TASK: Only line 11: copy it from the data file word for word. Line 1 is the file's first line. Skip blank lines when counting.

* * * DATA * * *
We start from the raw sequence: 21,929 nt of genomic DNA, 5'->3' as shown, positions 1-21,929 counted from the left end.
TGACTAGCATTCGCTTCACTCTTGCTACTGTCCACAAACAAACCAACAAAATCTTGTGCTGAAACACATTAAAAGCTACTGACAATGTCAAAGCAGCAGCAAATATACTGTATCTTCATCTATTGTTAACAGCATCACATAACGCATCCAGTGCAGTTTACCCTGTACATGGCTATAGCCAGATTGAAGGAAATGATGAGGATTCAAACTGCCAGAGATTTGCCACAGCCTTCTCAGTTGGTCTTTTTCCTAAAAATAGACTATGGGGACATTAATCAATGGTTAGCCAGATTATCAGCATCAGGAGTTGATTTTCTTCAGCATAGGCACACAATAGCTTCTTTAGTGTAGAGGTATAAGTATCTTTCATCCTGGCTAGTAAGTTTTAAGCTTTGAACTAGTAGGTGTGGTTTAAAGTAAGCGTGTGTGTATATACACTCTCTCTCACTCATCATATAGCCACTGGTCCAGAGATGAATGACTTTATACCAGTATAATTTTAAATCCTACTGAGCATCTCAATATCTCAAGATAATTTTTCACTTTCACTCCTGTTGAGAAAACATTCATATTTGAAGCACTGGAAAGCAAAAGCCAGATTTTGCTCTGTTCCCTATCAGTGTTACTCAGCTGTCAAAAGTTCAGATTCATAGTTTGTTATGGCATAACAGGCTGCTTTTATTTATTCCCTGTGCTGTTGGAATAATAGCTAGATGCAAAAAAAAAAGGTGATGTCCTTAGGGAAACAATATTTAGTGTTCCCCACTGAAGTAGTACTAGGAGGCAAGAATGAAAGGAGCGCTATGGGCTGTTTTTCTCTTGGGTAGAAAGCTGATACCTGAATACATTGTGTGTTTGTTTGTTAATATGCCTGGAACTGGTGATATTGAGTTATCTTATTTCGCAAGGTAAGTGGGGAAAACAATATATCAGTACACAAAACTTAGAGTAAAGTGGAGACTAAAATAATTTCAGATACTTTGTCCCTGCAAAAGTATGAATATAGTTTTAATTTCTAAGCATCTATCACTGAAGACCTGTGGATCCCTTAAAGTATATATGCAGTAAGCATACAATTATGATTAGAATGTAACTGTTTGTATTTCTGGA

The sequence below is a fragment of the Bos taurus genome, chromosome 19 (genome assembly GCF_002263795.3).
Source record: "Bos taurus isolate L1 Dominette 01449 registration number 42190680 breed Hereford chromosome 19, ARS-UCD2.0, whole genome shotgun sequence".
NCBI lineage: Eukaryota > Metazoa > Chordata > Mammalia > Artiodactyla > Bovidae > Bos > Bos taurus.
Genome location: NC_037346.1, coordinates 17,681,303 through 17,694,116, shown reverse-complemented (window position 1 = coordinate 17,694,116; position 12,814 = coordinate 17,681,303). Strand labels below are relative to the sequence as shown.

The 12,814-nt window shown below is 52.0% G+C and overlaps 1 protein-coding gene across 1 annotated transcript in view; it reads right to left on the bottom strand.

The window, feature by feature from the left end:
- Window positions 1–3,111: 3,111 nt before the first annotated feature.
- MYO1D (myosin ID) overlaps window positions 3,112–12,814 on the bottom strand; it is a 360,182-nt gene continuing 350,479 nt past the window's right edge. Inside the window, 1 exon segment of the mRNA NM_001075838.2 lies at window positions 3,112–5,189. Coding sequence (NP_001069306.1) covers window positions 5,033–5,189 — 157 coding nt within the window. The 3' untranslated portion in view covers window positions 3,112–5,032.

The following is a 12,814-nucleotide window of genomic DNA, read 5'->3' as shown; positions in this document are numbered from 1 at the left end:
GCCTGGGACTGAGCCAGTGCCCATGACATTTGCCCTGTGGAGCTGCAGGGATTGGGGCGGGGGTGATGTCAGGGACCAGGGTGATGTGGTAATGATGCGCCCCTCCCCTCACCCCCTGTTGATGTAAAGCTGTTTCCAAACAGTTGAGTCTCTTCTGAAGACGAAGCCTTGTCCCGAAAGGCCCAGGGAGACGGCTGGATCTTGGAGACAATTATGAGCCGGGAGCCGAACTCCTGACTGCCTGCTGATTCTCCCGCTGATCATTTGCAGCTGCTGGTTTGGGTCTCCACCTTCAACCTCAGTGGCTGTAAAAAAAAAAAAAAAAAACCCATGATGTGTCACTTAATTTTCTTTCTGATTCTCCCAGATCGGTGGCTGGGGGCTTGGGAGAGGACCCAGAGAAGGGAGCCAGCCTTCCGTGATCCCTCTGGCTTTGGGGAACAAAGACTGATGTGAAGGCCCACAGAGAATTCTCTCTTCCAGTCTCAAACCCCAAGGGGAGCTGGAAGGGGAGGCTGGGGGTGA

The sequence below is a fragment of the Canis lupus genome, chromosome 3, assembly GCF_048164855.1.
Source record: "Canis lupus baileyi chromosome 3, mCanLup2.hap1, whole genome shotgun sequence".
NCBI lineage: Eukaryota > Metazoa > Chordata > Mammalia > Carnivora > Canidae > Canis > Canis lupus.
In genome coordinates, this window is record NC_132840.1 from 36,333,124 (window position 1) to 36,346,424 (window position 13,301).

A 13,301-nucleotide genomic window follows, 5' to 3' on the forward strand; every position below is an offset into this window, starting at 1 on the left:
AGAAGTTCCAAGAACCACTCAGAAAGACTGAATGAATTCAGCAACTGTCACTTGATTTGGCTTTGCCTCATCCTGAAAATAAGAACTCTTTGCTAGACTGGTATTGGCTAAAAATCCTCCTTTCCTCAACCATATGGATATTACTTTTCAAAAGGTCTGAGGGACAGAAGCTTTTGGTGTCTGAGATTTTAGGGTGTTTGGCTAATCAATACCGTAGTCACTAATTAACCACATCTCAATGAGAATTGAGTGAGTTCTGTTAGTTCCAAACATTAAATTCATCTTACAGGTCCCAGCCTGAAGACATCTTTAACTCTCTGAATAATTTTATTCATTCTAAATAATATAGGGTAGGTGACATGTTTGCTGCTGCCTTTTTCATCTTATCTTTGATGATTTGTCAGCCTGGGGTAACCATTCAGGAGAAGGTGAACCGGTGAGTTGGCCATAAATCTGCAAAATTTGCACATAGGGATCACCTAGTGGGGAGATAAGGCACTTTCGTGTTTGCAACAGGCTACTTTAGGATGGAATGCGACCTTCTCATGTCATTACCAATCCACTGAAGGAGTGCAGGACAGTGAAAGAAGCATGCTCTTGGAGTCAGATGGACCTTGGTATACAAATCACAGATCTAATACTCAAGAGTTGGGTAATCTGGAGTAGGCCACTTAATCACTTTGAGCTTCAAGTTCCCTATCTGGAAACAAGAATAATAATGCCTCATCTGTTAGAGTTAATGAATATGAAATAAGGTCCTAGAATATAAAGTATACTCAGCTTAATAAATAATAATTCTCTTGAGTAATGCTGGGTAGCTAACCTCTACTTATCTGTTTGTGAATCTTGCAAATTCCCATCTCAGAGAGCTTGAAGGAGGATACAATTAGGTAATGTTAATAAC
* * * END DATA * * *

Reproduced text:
The following is a 12,814-nucleotide window of genomic DNA, read 5'->3' as shown; positions in this document are numbered from 1 at the left end: